There are plenty of strategies for picking stock winners, from finding low P/E stocks to seeking companies selling at a discount to their future cash flows. But what if we could whittle down our list of prospects beforehand, to find those whose engines are just getting warmed up?
Using our investor intelligence database at Motley Fool CAPS, I screened for stocks that were marked up by investors before their share prices rose over the past three months. My screen returned just 108 stocks when I ran it, no doubt reflecting the market's turmoil during that time, and included these recent winners:
CAPS Rating 5/25/12
CAPS Rating 8/24/12
Trailing 13-Week Performance
NPS Pharmaceuticals (NAS: NPSP)
Motorola Solutions (NYS: MSI)
Taser (NAS: TASR)
Source: Motley Fool CAPS Screener; trailing performance from Aug. 24 to Nov. 23.
While this screen might tell us which stocks we should have looked at three months ago, we'd rather find the stocks that we ought to be looking at today. I went back to the screener and looked for stocks that were just bumped up to three stars or better, sport valuations lower than the market's average, and haven't appreciated by more than 10% in the past month.
Of the 45 stocks the screen returned, here are three that are still attractively priced, but that investors think are ready to run today:
CAPS Rating 8/24/12
CAPS Rating 11/23/12
Trailing 4-Week Performance
American International Group (NYS: AIG)
Valley National Bancorp (NYS: VLY)
Warner Chilcott (NAS: WCRX)
Source: Motley Fool CAPS Screener; trailing performance from Oct. 26 to Nov. 23.
You can run your own version of this screen over on CAPS; just remember that the data is dynamically updated in real time, so your results may vary. That said, let's examine why investors might think these companies will go on to beat the market.
American International Group
As wards of the state, insurance giant American International Group has performed better for taxpayers, turning a profit for the government after its financial rescue in 2008 and 2009 and allowing it to reduce its position to only owning about a fifth of the company. That's been a better result than the bailout of General Motors (NYS: GM) , which has lost money for taxpayers.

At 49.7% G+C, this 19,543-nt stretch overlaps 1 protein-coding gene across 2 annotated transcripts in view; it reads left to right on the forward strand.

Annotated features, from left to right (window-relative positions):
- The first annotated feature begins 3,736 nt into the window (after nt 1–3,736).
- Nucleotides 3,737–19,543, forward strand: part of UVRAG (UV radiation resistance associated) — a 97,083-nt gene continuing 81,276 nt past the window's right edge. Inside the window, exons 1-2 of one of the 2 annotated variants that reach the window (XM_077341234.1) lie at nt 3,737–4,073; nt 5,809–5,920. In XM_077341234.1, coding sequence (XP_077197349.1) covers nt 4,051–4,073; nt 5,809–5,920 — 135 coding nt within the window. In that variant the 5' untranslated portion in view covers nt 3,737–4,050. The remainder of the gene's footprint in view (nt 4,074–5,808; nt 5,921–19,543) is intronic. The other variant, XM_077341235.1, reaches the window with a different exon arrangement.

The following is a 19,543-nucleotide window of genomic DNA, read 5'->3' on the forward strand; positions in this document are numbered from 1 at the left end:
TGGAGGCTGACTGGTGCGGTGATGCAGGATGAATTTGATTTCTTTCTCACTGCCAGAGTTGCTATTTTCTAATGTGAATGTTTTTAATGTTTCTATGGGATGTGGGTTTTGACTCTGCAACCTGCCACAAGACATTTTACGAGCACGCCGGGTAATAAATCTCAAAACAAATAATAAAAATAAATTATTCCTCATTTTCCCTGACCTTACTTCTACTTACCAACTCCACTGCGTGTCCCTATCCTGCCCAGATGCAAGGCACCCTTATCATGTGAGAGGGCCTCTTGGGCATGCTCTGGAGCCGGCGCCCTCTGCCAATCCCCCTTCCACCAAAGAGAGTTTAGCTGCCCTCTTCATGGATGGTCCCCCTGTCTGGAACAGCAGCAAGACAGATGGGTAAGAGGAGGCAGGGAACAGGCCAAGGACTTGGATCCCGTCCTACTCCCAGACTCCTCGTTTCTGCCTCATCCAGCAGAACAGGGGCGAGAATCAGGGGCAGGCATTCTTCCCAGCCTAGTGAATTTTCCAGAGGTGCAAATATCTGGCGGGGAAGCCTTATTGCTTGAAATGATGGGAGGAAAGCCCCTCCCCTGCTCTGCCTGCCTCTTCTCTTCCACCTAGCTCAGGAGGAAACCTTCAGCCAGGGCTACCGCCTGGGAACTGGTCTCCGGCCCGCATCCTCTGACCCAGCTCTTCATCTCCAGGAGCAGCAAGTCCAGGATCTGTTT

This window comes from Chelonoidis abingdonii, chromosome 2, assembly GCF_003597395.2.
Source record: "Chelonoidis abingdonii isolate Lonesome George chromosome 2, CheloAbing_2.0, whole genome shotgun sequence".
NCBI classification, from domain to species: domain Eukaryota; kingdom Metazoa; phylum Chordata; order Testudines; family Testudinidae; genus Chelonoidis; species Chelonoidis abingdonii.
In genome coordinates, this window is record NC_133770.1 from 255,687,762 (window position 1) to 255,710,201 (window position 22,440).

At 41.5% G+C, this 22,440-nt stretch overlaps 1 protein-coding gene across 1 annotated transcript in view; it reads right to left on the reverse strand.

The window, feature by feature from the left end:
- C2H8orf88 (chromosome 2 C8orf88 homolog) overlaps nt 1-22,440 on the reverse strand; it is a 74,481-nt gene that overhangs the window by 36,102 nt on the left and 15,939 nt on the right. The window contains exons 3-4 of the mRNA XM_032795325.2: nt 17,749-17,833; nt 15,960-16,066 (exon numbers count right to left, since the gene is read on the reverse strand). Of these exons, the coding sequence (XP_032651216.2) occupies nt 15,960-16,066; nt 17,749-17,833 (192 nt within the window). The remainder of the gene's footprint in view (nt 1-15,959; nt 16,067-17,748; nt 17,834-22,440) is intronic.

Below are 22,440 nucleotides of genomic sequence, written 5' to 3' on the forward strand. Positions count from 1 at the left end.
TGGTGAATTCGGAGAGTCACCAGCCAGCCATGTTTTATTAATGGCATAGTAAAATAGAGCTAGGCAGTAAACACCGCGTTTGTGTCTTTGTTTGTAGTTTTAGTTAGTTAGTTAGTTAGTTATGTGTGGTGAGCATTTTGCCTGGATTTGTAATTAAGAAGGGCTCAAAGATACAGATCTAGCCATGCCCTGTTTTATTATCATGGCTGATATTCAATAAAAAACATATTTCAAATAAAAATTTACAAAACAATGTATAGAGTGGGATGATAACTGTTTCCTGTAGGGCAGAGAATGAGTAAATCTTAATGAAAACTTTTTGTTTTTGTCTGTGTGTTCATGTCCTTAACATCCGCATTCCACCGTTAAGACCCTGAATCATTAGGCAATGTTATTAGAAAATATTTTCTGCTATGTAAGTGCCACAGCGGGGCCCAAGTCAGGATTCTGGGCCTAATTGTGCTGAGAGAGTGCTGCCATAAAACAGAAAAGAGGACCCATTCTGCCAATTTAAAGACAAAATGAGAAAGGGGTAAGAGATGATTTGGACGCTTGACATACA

AIG believes it can continue to turn a profit by offering life insurance in the world's second largest economy, China, and to do so, it will establish a joint venture with Chinese insurer PICC Group. In addition, it will invest around $500 million in PICC's upcoming IPO in Hong Kong, bringing AIG full circle, as it was founded in Shanghai in the early part of the last century.
Wall Street is certainly bullish on the insurer's prospects as 19 of the 21 analysts weighing in on AIG and tracked by CAPS think it will beat the market indexes, but you can tell me in the comments box below whether you think the insurer's orient express will give it a new avenue of profit.
Valley National Bank
I don't expect Valley National Bank to bring down the financial markets again (we can leave that to the AIGs of the world), but its move to an "originate and sell" model that helped it improve its third-quarter balance sheet is generally a dangerous model for the market as a whole. It allows Valley National (and other banks that follow the model) to originate mortgages without regard for the ability of the borrower to repay, and sell those mortgages in a secondary market simply because there is a demand for securitization. Studies have found the system creates moral hazards and wide discrepancies in performance of those assets, suggesting the banks are releasing loans of lower quality into the market.
But the immediate result for Valley is that its non-performing loan base continued to improve, and with a dividend currently yielding 6.8%, it remains an investor favorite. I'm rating Valley National Bank to outperform, but you can tell me below if you think the bank will continue using the system to its benefit.
Drug maker Warner Chilcott didn't have to resort to dicey financial maneuvers to beat analyst expectations this quarter, but looming generic competition does add an element of risk to its future prospects, if not its dividend.
Third-quarter revenues fell 7% as generics ate into sales of its top osteoporosis drug Actonel, which it acquired from Procter & Gamble (NYS: PG) a few years ago, while generics from Mylan (NAS: MYL) and Impax Laboratories (NAS: IPXL) also ate into dermatological treatment Doryx. That's forced Warner to rely upon cost-cutting initiatives to bolster its finances, and while successful, provides a bright line limit on how far it can proceed in that direction.
Let me know in the comments section if you think Warner Chilcott can come up with new drugs to fend off the rising tide of generic competition.
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The article 3 Stocks Set to Soar originally appeared on Fool.com.
Rich Duprey owns shares of Motorola Solutions. The Motley Fool owns shares of American International Group and has the following options: long JAN 2014 $25.00 calls on American International Group. Motley Fool newsletter services recommend American International Group, General Motors Company, Procter & Gamble, and Taser International. Try any of our Foolish newsletter services free for 30 days. We Fools may not all hold the same opinions, but we all believe that considering a diverse range of insights makes us better investors. The Motley Fool has a disclosure policy.